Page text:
Taking the Mickipedia

Dayna Tohidi writes that Wikipedia’s 80 percent male voluntary editorship demonstrates an outdated gender bias. So why is mansplaining endemic in the world’s most accessed encyclopaedia?


Graphic © FW Magazine

Up until I interned at Central Saint Martins' museum & study collection in March 2020, I was taught to avoid Wikipedia like the plague. Yet, it is an incredibly popular encyclopaedia that attracts 18 billion page views per month worldwide. However, Wikipedia grapples with greater issues than accuracy. The power dynamics between volunteer editors is questionable, and the gender bias gives reason to believe that the site has not progressed in tandem with society since it was founded in 2001.


At the museum, curator Sarah Campbell tasked me with the challenge of improving the representation of the female artists from the collection on Wikipedia. Fortunately for the novice volunteer editor I was, the timing of the project coincided with Art + Feminism’s annual Wiki Edit-a-thon in March. Established in 2014, Art + Feminism is a non-profit organization that aims to improve the representation of female artists on Wikipedia, whilst encouraging and teaching women how to become volunteer editors. I attended the London edit-a-thon hosted by Alexandra Duncan, Academic Support Librarian at the Chelsea College of Arts. For a site whose male editors account for around 80% of the editorship demographic, it struck me that, of the few attendees that showed up, all were women.

A deceiving volunteer-lead business model

When I first started to edit Wikipedia, it seemed relatively straightforward. I created an account for the museum and updated the pages of female artists Vivien Gribble and Pegaret Anthonyusing information from the museum’s database. But to my surprise, a fellow Wikipedia editor blocked my user account and removed all of my edits a couple hours after publishing. My initial reaction was shock; I was offended that my input was removed without any warning. After investigating, I learned that the user was in fact a Wikipedia administrator who, since becoming an active editor in 2011, specialises in combating copyright issues. They had blocked my account because Wikipedia does not allow volunteer users to create pages for organisations. Meanwhile, my edits were removed because I only cited one source, the museum database, which appeared as a conflict of interest.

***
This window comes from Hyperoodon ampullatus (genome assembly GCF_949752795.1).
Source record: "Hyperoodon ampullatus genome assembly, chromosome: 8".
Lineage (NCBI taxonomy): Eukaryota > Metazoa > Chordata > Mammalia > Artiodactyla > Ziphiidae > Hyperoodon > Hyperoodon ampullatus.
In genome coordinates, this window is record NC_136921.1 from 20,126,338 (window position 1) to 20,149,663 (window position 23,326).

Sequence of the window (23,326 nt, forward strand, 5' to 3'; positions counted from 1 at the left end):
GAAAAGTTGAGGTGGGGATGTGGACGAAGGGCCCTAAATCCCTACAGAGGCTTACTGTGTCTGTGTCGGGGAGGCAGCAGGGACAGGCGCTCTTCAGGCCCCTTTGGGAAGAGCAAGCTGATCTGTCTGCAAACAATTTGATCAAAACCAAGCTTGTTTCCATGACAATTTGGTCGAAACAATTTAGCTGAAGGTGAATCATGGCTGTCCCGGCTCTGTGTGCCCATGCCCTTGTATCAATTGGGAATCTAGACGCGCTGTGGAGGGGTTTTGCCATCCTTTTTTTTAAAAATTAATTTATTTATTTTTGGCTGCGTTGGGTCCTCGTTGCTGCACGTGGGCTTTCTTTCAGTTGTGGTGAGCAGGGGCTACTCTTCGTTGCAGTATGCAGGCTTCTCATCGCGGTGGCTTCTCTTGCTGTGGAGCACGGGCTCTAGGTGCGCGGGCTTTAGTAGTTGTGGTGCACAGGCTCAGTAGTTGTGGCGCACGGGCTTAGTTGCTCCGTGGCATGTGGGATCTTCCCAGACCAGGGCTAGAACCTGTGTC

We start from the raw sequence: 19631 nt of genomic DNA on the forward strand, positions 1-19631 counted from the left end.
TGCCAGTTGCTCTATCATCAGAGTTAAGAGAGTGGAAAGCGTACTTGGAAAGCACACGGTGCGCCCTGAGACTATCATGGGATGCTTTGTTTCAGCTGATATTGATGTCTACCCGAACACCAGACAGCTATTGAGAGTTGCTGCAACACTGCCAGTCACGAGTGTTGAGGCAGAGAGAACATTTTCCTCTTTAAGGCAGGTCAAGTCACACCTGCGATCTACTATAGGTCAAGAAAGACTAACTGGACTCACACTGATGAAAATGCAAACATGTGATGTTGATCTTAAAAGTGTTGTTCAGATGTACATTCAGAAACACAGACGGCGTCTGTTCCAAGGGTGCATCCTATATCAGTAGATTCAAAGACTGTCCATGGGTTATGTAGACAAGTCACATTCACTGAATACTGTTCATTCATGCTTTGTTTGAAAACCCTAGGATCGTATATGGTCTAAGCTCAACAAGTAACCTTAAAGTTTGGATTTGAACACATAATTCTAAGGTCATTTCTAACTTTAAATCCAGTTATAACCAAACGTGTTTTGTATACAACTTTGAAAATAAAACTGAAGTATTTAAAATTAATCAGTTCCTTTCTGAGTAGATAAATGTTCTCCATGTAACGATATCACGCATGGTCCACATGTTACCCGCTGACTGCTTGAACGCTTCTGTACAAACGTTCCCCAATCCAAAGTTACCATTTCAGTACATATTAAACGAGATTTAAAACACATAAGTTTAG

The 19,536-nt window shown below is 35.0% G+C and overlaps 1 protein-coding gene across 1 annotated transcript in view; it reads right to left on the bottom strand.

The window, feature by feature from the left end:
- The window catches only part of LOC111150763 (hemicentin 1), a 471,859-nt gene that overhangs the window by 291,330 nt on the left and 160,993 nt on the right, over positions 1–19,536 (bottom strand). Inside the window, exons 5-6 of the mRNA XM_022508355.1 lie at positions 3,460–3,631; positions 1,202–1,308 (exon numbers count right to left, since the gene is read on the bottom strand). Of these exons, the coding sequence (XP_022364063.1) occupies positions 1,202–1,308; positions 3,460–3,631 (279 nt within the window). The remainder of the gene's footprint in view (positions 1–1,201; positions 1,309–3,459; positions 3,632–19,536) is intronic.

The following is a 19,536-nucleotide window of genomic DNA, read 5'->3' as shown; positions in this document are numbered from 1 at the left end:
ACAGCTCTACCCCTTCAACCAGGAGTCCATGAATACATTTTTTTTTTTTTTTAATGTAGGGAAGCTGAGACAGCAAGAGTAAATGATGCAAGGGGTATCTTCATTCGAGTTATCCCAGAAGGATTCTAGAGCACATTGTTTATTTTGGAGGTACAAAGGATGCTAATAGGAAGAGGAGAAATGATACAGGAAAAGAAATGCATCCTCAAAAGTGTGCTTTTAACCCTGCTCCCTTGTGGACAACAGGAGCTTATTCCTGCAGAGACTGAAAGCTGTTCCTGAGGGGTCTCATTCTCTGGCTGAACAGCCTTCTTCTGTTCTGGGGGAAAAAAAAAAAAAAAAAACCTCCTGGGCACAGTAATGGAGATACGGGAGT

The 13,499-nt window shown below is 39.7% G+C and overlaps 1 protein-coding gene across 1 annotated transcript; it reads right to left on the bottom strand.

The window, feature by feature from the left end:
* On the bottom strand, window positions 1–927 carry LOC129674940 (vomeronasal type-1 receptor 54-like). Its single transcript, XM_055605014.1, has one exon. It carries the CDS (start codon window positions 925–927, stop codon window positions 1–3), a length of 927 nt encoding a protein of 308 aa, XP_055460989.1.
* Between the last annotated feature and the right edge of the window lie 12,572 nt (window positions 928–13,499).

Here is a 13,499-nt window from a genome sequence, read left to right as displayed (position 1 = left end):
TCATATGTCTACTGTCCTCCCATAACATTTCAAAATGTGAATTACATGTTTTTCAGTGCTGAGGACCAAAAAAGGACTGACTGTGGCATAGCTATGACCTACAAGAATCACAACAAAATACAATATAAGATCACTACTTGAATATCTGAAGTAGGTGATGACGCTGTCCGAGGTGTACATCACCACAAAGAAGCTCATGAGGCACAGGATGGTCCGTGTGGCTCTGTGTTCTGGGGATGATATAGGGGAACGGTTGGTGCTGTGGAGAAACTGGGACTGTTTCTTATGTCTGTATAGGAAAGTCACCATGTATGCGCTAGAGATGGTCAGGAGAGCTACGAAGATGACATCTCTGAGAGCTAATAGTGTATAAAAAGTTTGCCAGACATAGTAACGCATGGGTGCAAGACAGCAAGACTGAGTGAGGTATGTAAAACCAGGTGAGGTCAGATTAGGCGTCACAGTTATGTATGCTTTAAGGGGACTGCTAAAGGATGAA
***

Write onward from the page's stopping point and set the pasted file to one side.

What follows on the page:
“I have noticed that, when a volunteer with a female username edited Wikipedia, there have been discussions in the talk pages claiming that the volunteer does not have enough knowledge about the topic"

Although the Wikipedia administrator’s actions were justified, this experience made me aware of the ambiguous, unequal distribution of power on Wikipedia. Volunteer editors can be nominated to become administrators by the Wikipedia community. As administrators, they can block user accounts, delete pages and override edits made by volunteer editors. Another revelation was that Wikipedia allows editors to be paid by third parties such as employers or clients, as long as they disclose their affiliations and conflicts of interest. In my view, this contradicts the encyclopaedia’s user-led model of volunteer collaboration. Moreover, it damages the website’s credibility as an egalitarian and neutral educational resource.

Why women are overlooked

In 2016, the BBC revealed that only 17% of notable profiles on Wikipedia are about women and 15% of the encyclopaedia’s voluntary editors are female. How can gender bias exist when men and women have the same opportunity to edit the resource? Sue Gardner, Executive Director of the Wikimedia Foundation between 2007 and 2014, set out to answer this with her 2011 blog post titled: Nine Reasons Why Women Don’t Edit Wikipedia (in their own words). After my brief stint of editing Wikipedia artist pages, I found myself relating to some of the reasons stated in the article. For example, the encyclopaedia’s intimidating user-interface, the contentious nature of Wikipedia’s talk pages and the likelihood of edits made by women to be deleted by administrators. “There is a big issue with harassment, especially in the German Wikipedia. I have noticed that, when a volunteer with a female username edited Wikipedia, there have been discussions in the talk pages claiming that the volunteer does not have enough knowledge about the topic,” Daniella Brugger, Art + Feminism’s Regional Ambassador for Europe, tells me.